An emphasis on equitable outcomes

SCAG’s leaders view the RDP as more than just a data sharing platform to support planning activities, but also an opportunity to create more equitable outcomes for disadvantaged residents. In fact, their primary goal is to use the platform to track outcomes based on demographics and race in ways that otherwise were not being captured. “Policy outcomes are often elusive,” said Richardson. “A major reason is that policymakers often fail to account for data, particularly demographics and race.” He views the RDP as a tool to help local and regional governments begin to chart a course forward and track progress over time on equity-focused initiatives, which is a leading priority for Connect SoCal.

For Richardson, the data in the RDP is so powerful because it not only serves as a starting point for tracking outcomes, it enables all of SCAG’s member cities to speak the same language and create a shared narrative. “In local government,” he said, “a lot of times we make decisions based on a whole host of social factors… by allowing data to be the lens or the backbone of the conversation, we can extract fact based insights that allow for better decision making… rather than making decisions based on what we ‘feel’ is most important for our communities.” By reframing narratives this way, both Richardson and Chidsey acknowledged that they have been more successful in gaining consensus around issues like building up housing near high quality transit and jobs, a major priority for the region’s sustainability plans and equity goals.

In advancing equity priorities, the RDP will also serve as a community and civic engagement tool. SCAG is currently piloting programs to engage nonprofits and philanthropic organizations in using the platform. The hope is to be able to have more meaningful engagements and to collaborate more effectively across sectors. For example, in July, SCAG issued a Call for Collaboration program which will launch this fall. The programs set aside $1 million “to support new partnership models and engage a wider range of stakeholders to advance the region’s housing goals” with an emphasis on funding “projects that go beyond traditional planning tools and promote collaborative partnerships… and to also elevate local conversations on racial equity and justice in housing.” When the RDP is launched, SCAG intends to promote its use to ensure that stakeholders across sectors involved in these projects are communicating and collaborating using the same data and language.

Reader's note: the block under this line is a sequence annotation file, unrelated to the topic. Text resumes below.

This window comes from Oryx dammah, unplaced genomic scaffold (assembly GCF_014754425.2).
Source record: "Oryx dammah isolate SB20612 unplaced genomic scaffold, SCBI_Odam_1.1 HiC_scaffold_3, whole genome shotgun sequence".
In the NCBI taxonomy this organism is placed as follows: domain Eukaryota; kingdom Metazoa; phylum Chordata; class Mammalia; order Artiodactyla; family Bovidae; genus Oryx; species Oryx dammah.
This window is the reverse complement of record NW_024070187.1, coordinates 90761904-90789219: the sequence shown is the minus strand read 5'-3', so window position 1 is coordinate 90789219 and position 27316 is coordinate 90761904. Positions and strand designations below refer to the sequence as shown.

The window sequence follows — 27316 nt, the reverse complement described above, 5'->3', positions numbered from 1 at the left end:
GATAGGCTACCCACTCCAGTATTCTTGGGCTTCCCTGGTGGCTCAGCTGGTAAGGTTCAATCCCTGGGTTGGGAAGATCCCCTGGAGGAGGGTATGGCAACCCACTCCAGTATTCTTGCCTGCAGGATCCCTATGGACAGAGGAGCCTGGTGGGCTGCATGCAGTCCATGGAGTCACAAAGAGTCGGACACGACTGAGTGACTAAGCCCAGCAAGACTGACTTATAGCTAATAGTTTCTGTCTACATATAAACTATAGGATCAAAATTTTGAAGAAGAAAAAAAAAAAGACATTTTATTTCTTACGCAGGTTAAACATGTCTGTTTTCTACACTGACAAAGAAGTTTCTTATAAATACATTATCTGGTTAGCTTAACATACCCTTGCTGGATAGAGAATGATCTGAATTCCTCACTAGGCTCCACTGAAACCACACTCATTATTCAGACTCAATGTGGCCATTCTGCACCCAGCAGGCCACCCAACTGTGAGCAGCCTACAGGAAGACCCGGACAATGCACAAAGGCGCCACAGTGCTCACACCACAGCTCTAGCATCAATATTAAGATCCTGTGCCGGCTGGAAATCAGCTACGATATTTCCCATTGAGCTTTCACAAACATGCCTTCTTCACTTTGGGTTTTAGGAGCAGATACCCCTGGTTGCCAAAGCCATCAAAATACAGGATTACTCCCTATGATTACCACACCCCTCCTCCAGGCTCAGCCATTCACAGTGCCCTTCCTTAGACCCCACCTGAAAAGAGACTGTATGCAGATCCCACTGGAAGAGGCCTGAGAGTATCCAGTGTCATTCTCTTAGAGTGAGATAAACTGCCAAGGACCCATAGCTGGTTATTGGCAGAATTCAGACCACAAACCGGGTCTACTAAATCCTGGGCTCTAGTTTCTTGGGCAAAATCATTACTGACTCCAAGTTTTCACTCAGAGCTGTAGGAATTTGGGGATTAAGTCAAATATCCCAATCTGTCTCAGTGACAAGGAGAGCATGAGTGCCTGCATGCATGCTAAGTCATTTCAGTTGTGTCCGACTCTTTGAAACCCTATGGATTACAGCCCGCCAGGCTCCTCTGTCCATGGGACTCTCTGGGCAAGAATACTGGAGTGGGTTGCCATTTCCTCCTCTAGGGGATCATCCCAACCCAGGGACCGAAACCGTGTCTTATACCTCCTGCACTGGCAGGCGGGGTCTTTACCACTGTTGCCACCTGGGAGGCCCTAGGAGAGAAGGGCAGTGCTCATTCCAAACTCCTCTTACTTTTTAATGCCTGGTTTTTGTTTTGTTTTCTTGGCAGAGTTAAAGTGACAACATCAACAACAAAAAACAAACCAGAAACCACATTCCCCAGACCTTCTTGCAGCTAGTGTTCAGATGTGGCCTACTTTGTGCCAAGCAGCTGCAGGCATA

Looking ahead at advancing the RDP

SCAG’s leaders understand that the goals of expanding access to transportation or affordable housing in the region — and doing so equitably — will not be achieved without intentional, coordinated planning activities and intergovernmental collaboration. Connect SoCal is a guide to light the way, and the RDP is a tool to enable these coordinated efforts. As the RDP is rolled out, SCAG will provide technical assistance to member cities to provide them with tools, resources, and training so that they can effectively leverage the platform for use in General Plan updates. This focus on hands-on training will expose member cities to the platform, helping to demonstrate its value, increase usage and interoperability, and lead to more information and data sharing between municipalities.

Once they are able to demonstrate the power of the platform to all their members, SCAG intends to expand its use beyond General Plan updates and is thinking ahead about using the tool to support other planning initiatives such as GoHuman and the High Injury Network. SCAG intends to make the RDP the primary geospatial infrastructure that powers all planning activities across the region moving forward.


Want to learn more? Listen to Rex Richardson and Darin Chidsey on the accompanying Data-Smart City Pod, hosted by Professor Steve Goldsmith.

About the Author

Matthew Leger

Matt Leger is a Research Assistant for the Innovations in Government Program at the Ash Center. He has a diversity of experiences in research across the public and private sectors, as well as in academia with a primary focus on understanding how technology can be used to help address some of society’s greatest challenges. Matt has worked with the Smart Cities Strategies team at the International Data Corporation (IDC); the NYCx team in the NYC Mayor’s Office of the Chief Technology Officer; and at the research institute CTG-UAlbany. He holds a Bachelor of Arts in Public Policy and a Master’s Degree in Public Administration both from the Nelson A. Rockefeller College of Public Affairs and Policy at the University at Albany in Albany, NY.